The Restoration Of Rory O'More

Irish Film Archive

The Irish Film Archive (IFA) acquires, preserves and makes permanently accessible Ireland's film and audiovisual heritage. Its holdings include an extensive collection of film and magnetic tape, film stills and posters, a paper archive, film equipment and memorabilia. Material from the Archive collection is screened on a monthly basis in the Irish Film Institute cinemas.

To establish a link between the Irish Film Archive and the SIGMEDIA group, Dr. Anil Kokaram proposed to restore an old Irish movie from the beginning of the 20th century. The movie, named Rory O'More and produced by Sydney Olcott in 1911, needed a strong restoration procedure. Different recent automatic restoration processes were employed. A public presentation of the results was performed by Dr. Anil Kokaram the 4th of September 2002 in the Irish Film Institute (previously the Irish Film Centre) in Dublin. Here are the posters presented at the Institute:

The movie

Rory O'More was an Irish hero, leader of the rising of 1641 in Ireland against King of England Charles I. The movie relates the events of his capture and his escape. The movie contains some 12291 frames in poor state of preservation. The figure [fig1] shows some of these frames. The frames are 720x576 pixel each. Severe degradations appear in the movie and especially shake, flicker, blotches, lines and grain noise (these degradations are described below).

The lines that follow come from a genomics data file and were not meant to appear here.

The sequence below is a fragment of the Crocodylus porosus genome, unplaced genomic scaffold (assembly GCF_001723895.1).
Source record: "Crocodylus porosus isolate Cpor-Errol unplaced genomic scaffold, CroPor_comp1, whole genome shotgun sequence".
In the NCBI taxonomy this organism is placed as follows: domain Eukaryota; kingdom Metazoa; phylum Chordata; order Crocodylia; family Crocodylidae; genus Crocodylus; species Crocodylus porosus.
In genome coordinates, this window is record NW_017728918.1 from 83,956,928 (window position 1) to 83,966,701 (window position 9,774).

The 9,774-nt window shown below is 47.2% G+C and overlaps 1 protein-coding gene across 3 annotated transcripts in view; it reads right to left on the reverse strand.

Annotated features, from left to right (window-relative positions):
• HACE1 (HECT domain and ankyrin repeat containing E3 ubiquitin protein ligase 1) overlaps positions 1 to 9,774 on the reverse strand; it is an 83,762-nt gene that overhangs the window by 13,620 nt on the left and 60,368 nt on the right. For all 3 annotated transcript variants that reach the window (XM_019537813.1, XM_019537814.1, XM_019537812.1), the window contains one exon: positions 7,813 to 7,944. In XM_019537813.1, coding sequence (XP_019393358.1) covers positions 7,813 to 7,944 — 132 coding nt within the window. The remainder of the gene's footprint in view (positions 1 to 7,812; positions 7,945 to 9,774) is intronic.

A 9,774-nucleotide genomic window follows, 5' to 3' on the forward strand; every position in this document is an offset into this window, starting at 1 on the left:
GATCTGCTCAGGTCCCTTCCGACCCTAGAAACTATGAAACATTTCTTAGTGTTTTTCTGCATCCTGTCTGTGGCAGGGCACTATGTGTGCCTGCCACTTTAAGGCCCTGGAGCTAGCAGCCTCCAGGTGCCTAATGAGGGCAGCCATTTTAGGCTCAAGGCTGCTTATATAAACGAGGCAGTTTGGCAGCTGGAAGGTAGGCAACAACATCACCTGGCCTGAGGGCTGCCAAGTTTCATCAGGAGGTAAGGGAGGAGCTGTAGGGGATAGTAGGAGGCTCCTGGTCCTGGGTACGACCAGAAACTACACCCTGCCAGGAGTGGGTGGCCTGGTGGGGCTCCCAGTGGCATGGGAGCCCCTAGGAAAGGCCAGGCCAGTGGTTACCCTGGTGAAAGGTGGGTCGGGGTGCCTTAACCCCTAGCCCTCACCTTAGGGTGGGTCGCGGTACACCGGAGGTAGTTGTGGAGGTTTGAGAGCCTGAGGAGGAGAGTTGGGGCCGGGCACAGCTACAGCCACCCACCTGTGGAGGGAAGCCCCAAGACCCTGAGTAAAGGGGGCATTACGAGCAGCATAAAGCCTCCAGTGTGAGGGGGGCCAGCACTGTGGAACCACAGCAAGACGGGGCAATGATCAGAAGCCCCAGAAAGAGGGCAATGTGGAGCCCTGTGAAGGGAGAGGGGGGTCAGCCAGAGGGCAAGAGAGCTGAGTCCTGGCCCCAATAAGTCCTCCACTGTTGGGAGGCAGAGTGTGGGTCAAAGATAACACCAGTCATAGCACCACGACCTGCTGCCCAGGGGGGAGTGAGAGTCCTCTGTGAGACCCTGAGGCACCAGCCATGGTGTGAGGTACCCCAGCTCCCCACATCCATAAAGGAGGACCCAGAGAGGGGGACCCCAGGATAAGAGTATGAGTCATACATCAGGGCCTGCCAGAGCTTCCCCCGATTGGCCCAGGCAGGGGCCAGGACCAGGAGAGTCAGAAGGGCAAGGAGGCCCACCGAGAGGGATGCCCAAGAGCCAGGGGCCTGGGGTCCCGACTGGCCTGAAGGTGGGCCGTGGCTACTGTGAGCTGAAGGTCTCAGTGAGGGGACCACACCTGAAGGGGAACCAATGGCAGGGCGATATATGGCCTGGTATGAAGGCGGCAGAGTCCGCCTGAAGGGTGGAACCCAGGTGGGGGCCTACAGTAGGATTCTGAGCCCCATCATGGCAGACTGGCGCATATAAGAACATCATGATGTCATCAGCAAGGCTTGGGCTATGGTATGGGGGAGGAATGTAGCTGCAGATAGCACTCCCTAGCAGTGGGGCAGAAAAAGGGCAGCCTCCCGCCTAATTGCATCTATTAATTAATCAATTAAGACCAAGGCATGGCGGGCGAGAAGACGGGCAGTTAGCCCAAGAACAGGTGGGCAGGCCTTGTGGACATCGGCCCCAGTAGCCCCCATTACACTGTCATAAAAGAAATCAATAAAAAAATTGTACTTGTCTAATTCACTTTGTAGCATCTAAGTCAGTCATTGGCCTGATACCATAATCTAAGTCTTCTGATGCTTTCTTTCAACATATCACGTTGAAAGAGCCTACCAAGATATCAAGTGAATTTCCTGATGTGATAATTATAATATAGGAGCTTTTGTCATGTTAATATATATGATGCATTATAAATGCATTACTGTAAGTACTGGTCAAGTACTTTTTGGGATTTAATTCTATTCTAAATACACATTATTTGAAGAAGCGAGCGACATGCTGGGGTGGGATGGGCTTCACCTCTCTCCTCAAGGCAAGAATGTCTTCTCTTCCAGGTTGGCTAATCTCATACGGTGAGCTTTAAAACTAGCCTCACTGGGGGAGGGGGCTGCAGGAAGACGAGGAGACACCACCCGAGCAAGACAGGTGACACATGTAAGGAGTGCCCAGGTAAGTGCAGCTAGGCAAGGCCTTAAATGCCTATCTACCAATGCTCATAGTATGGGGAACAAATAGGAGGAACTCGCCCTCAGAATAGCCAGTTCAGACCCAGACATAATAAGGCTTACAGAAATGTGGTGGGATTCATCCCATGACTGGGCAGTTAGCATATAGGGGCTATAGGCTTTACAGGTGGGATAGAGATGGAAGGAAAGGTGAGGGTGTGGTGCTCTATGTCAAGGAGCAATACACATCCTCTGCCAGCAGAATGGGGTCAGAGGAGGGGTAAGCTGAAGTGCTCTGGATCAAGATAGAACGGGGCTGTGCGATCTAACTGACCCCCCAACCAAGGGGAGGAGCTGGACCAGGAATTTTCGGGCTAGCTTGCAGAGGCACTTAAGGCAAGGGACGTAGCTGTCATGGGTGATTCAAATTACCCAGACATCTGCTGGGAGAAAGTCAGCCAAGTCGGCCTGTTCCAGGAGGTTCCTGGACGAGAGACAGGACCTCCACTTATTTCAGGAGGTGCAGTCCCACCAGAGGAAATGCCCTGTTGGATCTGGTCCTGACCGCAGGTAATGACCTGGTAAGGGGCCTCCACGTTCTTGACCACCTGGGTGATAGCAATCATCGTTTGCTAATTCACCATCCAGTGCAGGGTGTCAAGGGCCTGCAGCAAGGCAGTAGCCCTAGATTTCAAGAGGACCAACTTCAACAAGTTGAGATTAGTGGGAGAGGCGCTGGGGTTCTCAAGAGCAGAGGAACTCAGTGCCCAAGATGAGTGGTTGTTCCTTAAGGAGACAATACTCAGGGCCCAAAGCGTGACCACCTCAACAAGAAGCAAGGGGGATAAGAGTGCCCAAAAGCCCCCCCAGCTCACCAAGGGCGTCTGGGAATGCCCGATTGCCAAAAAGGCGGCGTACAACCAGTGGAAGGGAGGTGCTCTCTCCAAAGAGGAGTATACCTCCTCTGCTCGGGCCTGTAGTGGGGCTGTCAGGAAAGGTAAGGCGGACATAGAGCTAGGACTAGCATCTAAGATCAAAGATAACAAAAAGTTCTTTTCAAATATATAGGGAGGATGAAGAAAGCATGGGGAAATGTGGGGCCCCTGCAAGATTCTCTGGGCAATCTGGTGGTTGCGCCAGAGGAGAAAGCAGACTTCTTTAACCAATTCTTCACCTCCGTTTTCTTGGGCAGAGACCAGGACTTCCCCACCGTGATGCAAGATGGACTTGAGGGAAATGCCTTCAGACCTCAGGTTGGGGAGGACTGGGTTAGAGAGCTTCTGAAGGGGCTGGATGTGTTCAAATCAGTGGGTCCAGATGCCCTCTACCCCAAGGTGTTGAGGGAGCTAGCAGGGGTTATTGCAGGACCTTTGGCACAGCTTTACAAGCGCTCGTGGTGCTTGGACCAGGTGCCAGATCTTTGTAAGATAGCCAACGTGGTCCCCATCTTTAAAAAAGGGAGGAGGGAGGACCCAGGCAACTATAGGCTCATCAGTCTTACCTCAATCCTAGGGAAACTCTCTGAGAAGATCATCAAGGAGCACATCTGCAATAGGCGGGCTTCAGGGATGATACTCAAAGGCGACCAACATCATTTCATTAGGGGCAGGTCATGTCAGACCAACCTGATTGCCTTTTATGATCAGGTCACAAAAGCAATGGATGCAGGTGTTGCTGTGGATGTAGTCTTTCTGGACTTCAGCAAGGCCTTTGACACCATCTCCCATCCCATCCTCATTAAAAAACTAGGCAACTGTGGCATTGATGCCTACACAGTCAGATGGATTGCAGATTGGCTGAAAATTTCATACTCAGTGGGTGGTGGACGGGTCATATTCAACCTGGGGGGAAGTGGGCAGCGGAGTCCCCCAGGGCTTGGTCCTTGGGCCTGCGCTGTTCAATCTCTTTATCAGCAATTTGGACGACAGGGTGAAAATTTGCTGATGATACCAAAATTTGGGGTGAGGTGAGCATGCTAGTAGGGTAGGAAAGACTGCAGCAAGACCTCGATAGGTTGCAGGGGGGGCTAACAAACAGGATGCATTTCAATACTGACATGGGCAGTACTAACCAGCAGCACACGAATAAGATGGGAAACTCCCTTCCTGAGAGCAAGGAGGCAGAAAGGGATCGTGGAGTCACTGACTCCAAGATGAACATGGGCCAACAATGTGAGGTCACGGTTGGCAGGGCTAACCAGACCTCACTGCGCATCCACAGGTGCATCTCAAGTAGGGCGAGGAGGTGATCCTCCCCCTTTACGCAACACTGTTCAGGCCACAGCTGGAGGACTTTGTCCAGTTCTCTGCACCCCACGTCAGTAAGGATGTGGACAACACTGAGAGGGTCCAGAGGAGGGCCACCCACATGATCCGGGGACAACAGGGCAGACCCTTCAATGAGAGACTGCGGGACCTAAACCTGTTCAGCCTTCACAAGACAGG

The restoration process

Several processes have been implemented and used to carry out the full restoration of the movie.

Digitalization The first step was the digitalization of the movie. The physical movie was scanned by telecine machine, put onto BestaSP and then captured to Abekas files.

Detection of the shotcuts. For easier manipulations, we decided to work on the shots of the movie. There is 38 shots of a few hundred mega bytes each.

Motion estimation/removal. To the viewer, the presence of shake is the most disconcerting example of movie degradation. Instead of steady camera motion, the picture appears to shake. There can be many reasons for this phenomenon. One is that the scanner or the digitizing device (téléciné) is not properly matched to the position of the film: scanned frames are displaced. Another is that the camera was held by hand.

The removal of the shake is performed by first estimating the global motion of the camera. An affine model was chosen to describe the displacement of the frames (translation, zoom and rotation). The affine model is needed since some frames are rotated. The estimation itself is performed through M-estimators. Then, the unwanted motion is compensated.

The estimation process takes around 3 seconds per frame on a PC and about 10 hours for the whole movie. The compensation itself is very fast.

Result: Shake Removal

Figure: Original shot
Figure: Deshaken shot
Figure: Deflickered shot
Figure: Deblotch shot
Figure: Final restoration
Page last modified on May 25, 2007